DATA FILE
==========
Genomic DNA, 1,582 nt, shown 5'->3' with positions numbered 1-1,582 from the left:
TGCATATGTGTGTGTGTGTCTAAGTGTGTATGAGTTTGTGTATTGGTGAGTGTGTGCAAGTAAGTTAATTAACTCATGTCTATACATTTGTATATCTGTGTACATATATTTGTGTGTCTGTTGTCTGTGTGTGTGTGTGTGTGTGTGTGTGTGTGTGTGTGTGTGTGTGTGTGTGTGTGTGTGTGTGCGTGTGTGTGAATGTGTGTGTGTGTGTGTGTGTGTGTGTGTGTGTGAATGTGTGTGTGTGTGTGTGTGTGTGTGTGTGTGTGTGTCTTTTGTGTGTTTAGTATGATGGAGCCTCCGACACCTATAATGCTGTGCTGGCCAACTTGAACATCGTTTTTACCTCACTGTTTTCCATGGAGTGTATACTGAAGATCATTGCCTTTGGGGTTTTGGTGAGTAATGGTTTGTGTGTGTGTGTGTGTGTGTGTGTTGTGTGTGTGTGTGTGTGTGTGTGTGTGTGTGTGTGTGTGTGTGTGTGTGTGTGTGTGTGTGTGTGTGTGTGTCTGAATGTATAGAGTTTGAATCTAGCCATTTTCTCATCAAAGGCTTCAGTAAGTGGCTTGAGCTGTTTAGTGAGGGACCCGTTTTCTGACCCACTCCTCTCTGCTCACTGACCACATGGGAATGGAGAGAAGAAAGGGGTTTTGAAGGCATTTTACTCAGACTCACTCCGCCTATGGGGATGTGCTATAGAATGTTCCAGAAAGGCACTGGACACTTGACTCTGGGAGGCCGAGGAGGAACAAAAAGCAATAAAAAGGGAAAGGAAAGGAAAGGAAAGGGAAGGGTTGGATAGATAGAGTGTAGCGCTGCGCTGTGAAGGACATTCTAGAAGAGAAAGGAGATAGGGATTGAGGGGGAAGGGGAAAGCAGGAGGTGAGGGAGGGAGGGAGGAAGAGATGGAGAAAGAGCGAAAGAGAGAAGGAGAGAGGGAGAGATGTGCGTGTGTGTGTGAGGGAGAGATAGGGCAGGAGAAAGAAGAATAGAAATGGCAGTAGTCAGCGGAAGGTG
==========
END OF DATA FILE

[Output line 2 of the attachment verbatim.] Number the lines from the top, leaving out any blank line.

TGCATATGTGTGTGTGTGTCTAAGTGTGTATGAGTTTGTGTATTGGTGAGTGTGTGCAAGTAAGTTAATTAACTCATGTCTATACATTTGTATATCTGTGTACATATATTTGTGTGTCTGTTGTCTGTGTGTGTGTGTGTGTGTGTGTGTGTGTGTGTGTGTGTGTGTGTGTGTGTGTGTGTGTGTGCGTGTGTGTGAATGTGTGTGTGTGTGTGTGTGTGTGTGTGTGTGTGAATGTGTGTGTGTGTGTGTGTGTGTGTGTGTGTGTGTGTCTTTTGTGTGTTTAGTATGATGGAGCCTCCGACACCTATAATGCTGTGCTGGCCAACTTGAACATCGTTTTTACCTCACTGTTTTCCATGGAGTGTATACTGAAGATCATTGCCTTTGGGGTTTTGGTGAGTAATGGTTTGTGTGTGTGTGTGTGTGTGTGTGTTGTGTGTGTGTGTGTGTGTGTGTGTGTGTGTGTGTGTGTGTGTGTGTGTGTGTGTGTGTGTGTGTGTGTGTGTCTGAATGTATAGAGTTTGAATCTAGCCATTTTCTCATCAAAGGCTTCAGTAAGTGGCTTGAGCTGTTTAGTGAGGGACCCGTTTTCTGACCCACTCCTCTCTGCTCACTGACCACATGGGAATGGAGAGAAGAAAGGGGTTTTGAAGGCATTTTACTCAGACTCACTCCGCCTATGGGGATGTGCTATAGAATGTTCCAGAAAGGCACTGGACACTTGACTCTGGGAGGCCGAGGAGGAACAAAAAGCAATAAAAAGGGAAAGGAAAGGAAAGGAAAGGGAAGGGTTGGATAGATAGAGTGTAGCGCTGCGCTGTGAAGGACATTCTAGAAGAGAAAGGAGATAGGGATTGAGGGGGAAGGGGAAAGCAGGAGGTGAGGGAGGGAGGGAGGAAGAGATGGAGAAAGAGCGAAAGAGAGAAGGAGAGAGGGAGAGATGTGCGTGTGTGTGTGAGGGAGAGATAGGGCAGGAGAAAGAAGAATAGAAATGGCAGTAGTCAGCGGAAGGTG